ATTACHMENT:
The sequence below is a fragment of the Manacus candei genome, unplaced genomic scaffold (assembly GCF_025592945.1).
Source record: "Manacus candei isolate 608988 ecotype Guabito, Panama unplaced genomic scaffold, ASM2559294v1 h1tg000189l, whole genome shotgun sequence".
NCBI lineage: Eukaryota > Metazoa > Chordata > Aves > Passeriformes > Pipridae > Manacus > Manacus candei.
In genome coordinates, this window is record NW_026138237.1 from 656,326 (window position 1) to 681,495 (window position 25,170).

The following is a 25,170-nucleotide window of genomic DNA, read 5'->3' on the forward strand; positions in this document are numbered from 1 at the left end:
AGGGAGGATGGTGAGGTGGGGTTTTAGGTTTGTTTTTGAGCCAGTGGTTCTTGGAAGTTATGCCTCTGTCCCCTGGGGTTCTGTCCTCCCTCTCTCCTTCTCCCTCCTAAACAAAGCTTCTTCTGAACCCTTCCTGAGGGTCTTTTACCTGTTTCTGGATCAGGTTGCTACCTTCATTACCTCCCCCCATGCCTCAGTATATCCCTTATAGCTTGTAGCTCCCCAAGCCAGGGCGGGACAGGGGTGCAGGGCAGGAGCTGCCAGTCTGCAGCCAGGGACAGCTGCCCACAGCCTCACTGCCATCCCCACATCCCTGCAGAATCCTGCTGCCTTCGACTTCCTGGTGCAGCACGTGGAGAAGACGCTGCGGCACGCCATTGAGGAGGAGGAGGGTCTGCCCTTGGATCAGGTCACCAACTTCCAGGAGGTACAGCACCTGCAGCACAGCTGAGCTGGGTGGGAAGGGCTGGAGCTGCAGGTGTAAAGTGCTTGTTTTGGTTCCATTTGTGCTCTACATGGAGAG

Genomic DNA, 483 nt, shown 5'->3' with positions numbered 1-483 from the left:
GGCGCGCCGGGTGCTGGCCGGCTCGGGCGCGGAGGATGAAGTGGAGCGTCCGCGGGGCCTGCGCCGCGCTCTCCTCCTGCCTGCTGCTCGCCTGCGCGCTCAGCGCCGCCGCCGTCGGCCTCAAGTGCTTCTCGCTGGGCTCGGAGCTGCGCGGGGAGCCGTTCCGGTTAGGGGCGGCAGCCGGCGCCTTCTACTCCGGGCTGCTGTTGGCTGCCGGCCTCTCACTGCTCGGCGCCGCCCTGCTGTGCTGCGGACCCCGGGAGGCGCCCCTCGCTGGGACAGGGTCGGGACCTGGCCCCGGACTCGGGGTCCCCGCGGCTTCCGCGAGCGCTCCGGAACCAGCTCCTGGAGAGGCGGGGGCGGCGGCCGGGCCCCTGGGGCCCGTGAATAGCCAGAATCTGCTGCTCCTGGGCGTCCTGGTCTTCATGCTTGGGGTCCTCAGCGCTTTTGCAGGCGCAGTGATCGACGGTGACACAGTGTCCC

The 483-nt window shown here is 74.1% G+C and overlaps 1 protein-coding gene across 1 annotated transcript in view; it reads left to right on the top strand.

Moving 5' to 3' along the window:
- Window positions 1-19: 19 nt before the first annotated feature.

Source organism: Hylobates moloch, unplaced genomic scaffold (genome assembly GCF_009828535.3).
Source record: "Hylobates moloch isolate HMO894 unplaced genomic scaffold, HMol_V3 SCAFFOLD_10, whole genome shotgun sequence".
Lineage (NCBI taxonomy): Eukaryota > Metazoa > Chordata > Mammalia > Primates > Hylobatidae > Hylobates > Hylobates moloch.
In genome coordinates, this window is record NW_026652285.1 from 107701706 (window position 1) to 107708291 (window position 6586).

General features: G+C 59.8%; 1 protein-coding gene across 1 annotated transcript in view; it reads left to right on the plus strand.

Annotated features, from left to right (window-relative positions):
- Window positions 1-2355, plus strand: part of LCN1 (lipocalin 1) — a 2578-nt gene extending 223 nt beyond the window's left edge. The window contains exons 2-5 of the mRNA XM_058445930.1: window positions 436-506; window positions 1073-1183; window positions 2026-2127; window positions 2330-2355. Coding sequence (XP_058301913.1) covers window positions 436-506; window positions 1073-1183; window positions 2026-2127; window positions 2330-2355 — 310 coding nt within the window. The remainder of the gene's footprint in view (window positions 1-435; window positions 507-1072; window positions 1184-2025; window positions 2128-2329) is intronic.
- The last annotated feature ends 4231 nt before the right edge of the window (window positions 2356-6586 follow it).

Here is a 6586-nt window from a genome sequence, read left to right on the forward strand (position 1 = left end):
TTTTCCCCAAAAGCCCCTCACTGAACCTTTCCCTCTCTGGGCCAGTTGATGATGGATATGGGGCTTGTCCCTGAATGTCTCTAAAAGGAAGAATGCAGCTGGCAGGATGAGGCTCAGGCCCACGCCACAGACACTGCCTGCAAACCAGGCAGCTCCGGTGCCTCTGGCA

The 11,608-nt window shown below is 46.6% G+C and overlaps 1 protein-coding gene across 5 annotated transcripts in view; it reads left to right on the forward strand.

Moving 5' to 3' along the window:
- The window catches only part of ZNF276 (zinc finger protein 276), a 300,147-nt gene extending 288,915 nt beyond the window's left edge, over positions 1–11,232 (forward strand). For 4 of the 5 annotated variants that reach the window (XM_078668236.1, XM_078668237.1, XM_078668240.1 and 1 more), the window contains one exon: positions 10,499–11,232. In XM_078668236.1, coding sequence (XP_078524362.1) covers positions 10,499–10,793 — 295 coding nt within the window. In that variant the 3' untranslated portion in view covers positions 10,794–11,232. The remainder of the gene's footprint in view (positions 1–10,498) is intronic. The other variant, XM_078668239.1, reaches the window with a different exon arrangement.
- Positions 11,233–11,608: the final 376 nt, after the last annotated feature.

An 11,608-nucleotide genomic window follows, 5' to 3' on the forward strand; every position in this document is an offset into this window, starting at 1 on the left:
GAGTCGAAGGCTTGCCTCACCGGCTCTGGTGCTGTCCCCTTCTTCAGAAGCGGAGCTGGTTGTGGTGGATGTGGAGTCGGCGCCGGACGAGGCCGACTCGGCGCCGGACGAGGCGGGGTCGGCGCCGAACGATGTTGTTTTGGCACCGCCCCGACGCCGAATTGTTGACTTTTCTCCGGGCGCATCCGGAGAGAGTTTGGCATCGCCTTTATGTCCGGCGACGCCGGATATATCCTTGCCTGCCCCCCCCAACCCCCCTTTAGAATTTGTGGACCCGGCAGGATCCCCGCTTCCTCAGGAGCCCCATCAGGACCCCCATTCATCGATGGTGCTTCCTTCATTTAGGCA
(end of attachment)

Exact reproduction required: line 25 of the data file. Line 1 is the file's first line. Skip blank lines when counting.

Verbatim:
- Positions 11,233–11,608: the final 376 nt, after the last annotated feature.